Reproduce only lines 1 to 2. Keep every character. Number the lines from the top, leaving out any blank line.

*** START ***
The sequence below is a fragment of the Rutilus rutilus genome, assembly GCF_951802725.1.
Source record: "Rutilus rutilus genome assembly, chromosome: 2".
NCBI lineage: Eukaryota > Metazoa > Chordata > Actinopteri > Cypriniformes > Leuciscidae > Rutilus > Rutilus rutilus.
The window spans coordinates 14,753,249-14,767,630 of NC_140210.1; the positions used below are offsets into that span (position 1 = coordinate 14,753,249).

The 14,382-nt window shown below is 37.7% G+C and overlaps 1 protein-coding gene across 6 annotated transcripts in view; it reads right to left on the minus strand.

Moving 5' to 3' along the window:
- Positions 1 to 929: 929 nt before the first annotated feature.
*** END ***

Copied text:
The sequence below is a fragment of the Rutilus rutilus genome, assembly GCF_951802725.1.
Source record: "Rutilus rutilus genome assembly, chromosome: 2".